Hierarchical Logistic Regression Model for Multilevel Analysis: An Application on Use of Contraceptives Among Women in Reproductive Age in Kenya
International Journal of Data Science and Analysis
Volume 4, Issue 5, October 2018, Pages: 58-78
Received: Jul. 19, 2018;
Accepted: Oct. 8, 2018;
Published: Nov. 16, 2018
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Linda Vugutsa Luvai, Department of Applied Statistics and Actuarial Science, Maseno University, Kisumu, Kenya
Fred Ongango, Department of Applied Statistics and Actuarial Science, Maseno University, Kisumu, Kenya
Contraception allows women and couples to have the number of children they want, when they want them. This is everybody’s right according to the United Nations Declaration of Human Rights. Use of Contraceptive also reduces the need for abortion by preventing unwanted pregnancies. It therefore reduces cases of unsafe abortion, one of the leading causes of maternal death worldwide. According to Mohammed, in 2012 an estimated 464,000 induced abortions occurred in Kenya. This translates into an abortion rate of 48 per 1,000 women aged 15−49, and an abortion ratio of 30 per 100 live births. About 120,000 women received care for complications of induced abortion in health facilities. About half (49%) of all pregnancies in Kenya were unintended and 41% of unintended pregnancies ended in an abortion. The use of contraceptives in Kenya still remains a big challenge despite the presence of family planning programs through the government and other stake holders. In 2014 a household based cross-sectional study was conducted by Kenya National Bureau of Statistics on women of reproductive age to determine the country’s Contraceptive Prevalence Rate and Total Fertility Rate. This dataset is used to exemplify all aspects of working with multilevel logistic regression models, comparison between different estimates and investigation of the selected determinants of contraceptive usage using statistical software, since large surveys in demography and sociology often follow a hierarchical data structure. The appropriate approach to analyzing such survey data is therefore based on nested sources of variability which come from different levels of the hierarchy. When the variance of the residual errors is correlated between individual observations as a result of these nested structures, traditional logistic regression is inappropriate. These analysis showed that different regions have different effects that affect their contraception prevalence. The study also clearly revealed how single level modeling overestimates or underestimates the parameters in study and also helped to bring to understanding of the structure of required multilevel data and estimation of the model via the statistical package R 3.4.1.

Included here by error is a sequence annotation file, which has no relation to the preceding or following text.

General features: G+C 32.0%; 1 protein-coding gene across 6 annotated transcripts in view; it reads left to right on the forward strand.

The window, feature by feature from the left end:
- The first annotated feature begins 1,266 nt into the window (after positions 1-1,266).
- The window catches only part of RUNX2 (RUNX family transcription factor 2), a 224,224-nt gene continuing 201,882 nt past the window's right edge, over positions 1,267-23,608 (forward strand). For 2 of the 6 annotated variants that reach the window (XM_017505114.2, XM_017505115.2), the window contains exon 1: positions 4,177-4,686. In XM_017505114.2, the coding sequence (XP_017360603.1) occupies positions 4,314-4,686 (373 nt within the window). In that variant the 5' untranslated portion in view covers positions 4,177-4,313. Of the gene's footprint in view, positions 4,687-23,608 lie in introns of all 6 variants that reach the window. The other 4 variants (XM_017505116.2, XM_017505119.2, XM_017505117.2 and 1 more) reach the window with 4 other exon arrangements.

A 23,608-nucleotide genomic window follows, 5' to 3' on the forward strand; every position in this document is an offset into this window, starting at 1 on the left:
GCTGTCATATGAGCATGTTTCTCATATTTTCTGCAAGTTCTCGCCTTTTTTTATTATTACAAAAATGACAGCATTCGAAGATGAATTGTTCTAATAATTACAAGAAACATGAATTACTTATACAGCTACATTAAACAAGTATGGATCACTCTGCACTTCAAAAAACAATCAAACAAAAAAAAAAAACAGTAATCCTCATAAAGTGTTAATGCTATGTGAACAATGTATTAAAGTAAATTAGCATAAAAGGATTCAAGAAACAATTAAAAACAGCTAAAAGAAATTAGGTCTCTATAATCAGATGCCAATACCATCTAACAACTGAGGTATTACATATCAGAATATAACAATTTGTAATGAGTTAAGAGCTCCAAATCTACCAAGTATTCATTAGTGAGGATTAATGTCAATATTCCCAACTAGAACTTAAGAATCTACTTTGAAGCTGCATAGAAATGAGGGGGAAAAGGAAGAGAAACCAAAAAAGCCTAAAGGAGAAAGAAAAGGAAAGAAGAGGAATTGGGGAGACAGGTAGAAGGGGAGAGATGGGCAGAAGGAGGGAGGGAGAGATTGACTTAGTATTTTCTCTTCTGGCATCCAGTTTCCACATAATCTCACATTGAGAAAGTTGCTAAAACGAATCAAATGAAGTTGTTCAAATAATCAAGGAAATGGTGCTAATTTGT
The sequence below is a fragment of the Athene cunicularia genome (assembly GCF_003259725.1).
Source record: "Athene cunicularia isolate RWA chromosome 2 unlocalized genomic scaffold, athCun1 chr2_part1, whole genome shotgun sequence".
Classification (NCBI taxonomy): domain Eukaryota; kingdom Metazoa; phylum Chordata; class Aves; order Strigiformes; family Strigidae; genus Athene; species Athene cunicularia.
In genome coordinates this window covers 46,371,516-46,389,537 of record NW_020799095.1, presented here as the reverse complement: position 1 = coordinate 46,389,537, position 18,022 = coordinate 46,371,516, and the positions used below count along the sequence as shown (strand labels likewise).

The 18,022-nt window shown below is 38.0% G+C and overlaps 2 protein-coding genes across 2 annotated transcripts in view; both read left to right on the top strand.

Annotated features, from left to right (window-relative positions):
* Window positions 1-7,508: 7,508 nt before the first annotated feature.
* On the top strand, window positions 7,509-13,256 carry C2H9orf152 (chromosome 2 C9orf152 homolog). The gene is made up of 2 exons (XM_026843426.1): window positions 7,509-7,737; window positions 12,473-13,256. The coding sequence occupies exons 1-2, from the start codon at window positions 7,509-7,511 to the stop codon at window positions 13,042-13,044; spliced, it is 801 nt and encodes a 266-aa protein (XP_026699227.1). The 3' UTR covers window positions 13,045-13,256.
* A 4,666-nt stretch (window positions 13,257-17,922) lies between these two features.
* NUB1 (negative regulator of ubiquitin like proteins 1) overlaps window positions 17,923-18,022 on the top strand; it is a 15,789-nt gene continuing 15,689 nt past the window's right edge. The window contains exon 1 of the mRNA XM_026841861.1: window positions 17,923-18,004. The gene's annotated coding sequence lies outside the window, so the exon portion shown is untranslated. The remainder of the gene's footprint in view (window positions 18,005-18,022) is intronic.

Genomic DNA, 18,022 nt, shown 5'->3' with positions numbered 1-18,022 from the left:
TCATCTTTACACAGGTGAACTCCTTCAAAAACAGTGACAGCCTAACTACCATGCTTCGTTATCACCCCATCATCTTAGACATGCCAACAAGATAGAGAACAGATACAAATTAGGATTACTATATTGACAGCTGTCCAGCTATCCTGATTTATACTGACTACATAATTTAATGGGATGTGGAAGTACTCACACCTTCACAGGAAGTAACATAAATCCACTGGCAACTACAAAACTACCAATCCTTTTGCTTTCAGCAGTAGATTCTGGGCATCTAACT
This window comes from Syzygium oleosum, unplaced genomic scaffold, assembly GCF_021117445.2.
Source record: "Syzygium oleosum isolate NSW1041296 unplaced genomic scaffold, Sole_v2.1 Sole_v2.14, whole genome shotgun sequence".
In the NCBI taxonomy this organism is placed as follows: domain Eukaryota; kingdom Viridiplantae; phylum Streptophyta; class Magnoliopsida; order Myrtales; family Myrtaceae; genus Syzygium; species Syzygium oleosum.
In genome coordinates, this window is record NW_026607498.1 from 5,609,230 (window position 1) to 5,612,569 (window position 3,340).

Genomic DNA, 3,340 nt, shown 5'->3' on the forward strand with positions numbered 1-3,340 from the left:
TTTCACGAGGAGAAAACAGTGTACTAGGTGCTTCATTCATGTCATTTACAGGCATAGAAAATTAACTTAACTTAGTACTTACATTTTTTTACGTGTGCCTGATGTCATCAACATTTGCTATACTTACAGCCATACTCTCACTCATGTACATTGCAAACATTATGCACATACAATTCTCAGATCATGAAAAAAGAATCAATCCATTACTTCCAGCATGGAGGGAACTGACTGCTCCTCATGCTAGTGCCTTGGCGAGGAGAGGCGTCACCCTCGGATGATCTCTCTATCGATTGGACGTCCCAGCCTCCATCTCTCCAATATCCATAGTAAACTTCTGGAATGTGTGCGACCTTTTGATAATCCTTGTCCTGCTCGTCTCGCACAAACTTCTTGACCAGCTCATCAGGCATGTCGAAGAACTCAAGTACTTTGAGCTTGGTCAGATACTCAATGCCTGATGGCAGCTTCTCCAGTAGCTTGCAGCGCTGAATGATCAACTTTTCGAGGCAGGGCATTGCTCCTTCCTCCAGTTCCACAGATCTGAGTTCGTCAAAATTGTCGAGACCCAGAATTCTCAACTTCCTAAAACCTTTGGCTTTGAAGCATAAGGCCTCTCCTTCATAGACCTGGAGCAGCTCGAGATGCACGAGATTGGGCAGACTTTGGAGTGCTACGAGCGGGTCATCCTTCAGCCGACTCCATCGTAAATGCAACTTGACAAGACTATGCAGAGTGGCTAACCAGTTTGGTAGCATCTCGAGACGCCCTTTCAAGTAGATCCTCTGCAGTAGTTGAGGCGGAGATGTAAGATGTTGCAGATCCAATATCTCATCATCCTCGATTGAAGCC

Linda Vugutsa Luvai,
Hierarchical Logistic Regression Model for Multilevel Analysis: An Application on Use of Contraceptives Among Women in Reproductive Age in Kenya, International Journal of Data Science and Analysis.
Vol. 4, No. 5,
2018, pp. 58-78.
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